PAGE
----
## Transcripts

1. Intro to Basic Crocheted Shape Formulas: Hi, welcome to my classroom. I'm adding, and I'm gonna be teaching you how to
crochet basic shapes. In this course. I'm
gonna be going over the basic formulas for
that and don't be scared. I know formulas is kind
of a mathematic term, but there's not a
lot of math involved and whatever is involved
is pretty simple. So don't let that scare you. It's not that daunting. Once you have these
basic shapes down, you're gonna be able to
make your own patterns pretty simply
because you'll find a lot of these
basic shapes can be turned into a lot of
different things. As I said, I'm going to be
going over the basic formulas. But of course you
can tweak things to how you need them to create the shape that
you're specifically looking for for your
specific project. This is a topic that's being
requested if Neil a lot. And so I hope that you
find what you're looking for in this course and
it's helpful for you. I'm gonna be going over
three simple shapes today, spheres, cylinders and cones. And you're gonna find
that those shapes can create a lot of
different projects for you. If that sounds good, Then come along with
me and let's crochet.
2. Spheres: So we're starting out with the most basic of crochets shapes. This sphere. Pretty much everything
that I crochet has some version
of a sphere in it. We're talking about
circles or ovals, stuff that can be perfectly
round or somewhat smushed. Today, I have three examples that I'm going to show you to go along with the formula
so you can kind of understand how the
math works with it. So I have three shapes here,
varying circle degrees. You're going to see
that this yellow one is not a perfect sphere. It's almost an oval. This is where I started
and this is where I ended. So it's kinda was
smushed sphere. The white one is more
of a perfect sphere. It's a little bit smushed. Depending on how
you stuff, things, things can look more
or less like a sphere. This one fits
nicely in the hand. It's pretty circular and this is pretty average in terms
of size when you're looking for the gray example
is somewhat smaller. I would say this one is probably the most perfect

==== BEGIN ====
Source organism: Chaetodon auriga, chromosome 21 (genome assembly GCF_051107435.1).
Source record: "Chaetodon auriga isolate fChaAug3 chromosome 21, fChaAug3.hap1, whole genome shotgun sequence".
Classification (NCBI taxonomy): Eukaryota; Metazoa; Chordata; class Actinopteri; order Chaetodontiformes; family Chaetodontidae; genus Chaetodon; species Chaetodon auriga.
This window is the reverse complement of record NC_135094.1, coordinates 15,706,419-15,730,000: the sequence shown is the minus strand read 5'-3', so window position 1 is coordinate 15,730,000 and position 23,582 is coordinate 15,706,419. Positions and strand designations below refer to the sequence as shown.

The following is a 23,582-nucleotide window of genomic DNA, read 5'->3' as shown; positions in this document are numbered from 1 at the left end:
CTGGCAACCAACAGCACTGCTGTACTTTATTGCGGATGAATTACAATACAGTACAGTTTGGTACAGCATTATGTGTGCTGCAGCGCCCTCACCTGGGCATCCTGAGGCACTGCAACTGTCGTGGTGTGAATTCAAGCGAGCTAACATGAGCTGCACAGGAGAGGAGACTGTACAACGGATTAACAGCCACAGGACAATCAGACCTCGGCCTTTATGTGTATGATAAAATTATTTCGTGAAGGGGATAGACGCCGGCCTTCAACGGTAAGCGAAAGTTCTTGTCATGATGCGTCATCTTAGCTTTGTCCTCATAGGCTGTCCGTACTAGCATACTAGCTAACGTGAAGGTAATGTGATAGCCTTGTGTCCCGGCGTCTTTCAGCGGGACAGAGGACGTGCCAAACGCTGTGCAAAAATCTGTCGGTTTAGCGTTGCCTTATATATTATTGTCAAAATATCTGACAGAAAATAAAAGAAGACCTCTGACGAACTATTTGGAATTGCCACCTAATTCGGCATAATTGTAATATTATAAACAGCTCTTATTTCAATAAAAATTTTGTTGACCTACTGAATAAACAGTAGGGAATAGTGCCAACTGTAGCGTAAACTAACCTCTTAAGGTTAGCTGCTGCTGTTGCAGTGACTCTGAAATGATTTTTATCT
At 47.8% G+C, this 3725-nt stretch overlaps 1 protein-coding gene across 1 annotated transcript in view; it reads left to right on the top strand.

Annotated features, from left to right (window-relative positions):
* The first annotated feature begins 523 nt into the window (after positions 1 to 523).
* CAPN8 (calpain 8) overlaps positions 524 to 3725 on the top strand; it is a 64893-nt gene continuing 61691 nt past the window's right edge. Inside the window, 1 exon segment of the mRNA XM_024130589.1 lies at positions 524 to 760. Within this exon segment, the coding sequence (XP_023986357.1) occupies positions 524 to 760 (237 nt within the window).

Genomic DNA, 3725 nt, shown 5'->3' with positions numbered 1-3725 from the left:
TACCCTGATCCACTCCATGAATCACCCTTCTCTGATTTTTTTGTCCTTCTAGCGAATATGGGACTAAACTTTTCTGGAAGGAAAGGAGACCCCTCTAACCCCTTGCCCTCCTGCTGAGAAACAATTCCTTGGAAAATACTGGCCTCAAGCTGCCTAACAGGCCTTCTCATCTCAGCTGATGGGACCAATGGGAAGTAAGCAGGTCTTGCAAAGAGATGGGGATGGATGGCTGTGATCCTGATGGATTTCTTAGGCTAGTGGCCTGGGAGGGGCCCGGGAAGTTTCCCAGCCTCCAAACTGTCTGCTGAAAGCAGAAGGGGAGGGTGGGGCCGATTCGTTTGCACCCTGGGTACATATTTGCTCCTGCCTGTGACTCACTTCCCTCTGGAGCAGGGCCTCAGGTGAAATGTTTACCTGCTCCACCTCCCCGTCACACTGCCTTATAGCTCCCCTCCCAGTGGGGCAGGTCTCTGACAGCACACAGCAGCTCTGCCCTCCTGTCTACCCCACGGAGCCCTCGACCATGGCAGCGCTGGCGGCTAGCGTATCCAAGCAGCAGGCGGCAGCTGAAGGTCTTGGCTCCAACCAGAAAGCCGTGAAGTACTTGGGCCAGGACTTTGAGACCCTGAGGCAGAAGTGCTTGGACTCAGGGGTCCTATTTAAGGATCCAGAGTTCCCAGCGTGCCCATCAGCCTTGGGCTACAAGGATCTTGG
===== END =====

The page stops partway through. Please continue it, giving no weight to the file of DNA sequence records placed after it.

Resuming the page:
sphere to me and it really all comes down
to The increase, the decrease, and how many
rounds in-between there are. I'm going to try to
show you a little bit more as I draw it, what I mean by increasing and decreasing and how that
affects your sphere. To help go along with the
formulas I'm giving you. We are looking at how
to get this shape. And what it comes down to is
how quickly you increase, how long you stay the same for and how quickly
you decrease. So the increase
and the decrease, we're going to want
to stay the same. So whatever you do to get
the top of this sphere, you're going to want to do
the opposite for the bottom. In the examples that I gave you, I will show you what I
did with these formulas. So you can decide based on the way that mine lock
which one you'd rather do. So again, I'm going to
show you my sphere. So here's the gray example. So this was n plus two,
all the way around. The White example right here. It's almost a sphere. This was n plus one. Then my yellow example
here was just n. So this is the most squished
out of all of them. So you can see the way that they're less
spherical or more spherical depending on
what you're looking for. This is n, n plus one and plus two on how spherical they are. So that's how I do spheres, and I hope that it helps you create ceasefires
of your own.
3. Cylinders: Next we're moving
on to cylinders. These are probably about as
simple as the spheres are, if not more simple, because we're just going to go as far as you want
with the sphere. And we're just trying to figure
out how big we want them. A lot of the time when I
knew cylinders, I do them. So they have a
closing at one end. You can see it better
with the yellow example. I don't know what
I'm doing trying to show you the smallest one. As you can see, this side
is closed and the site is open because I ended with this sudden I
start with this side. You can cast on as many as
you want this cylinder to be. And just two single crochets all the way down and you'll
have a cylinder. I tend to do the closed side
because with cylinders, people use them a lot of
time for bodies are arms. So e.g. I'm going to use
a sphere in patterns. And I do this all the time. Use a cylinder as the body. So you can see that it
sits nicely on there and it already has the bottom so you don't need to do
a cover for that. And it looks like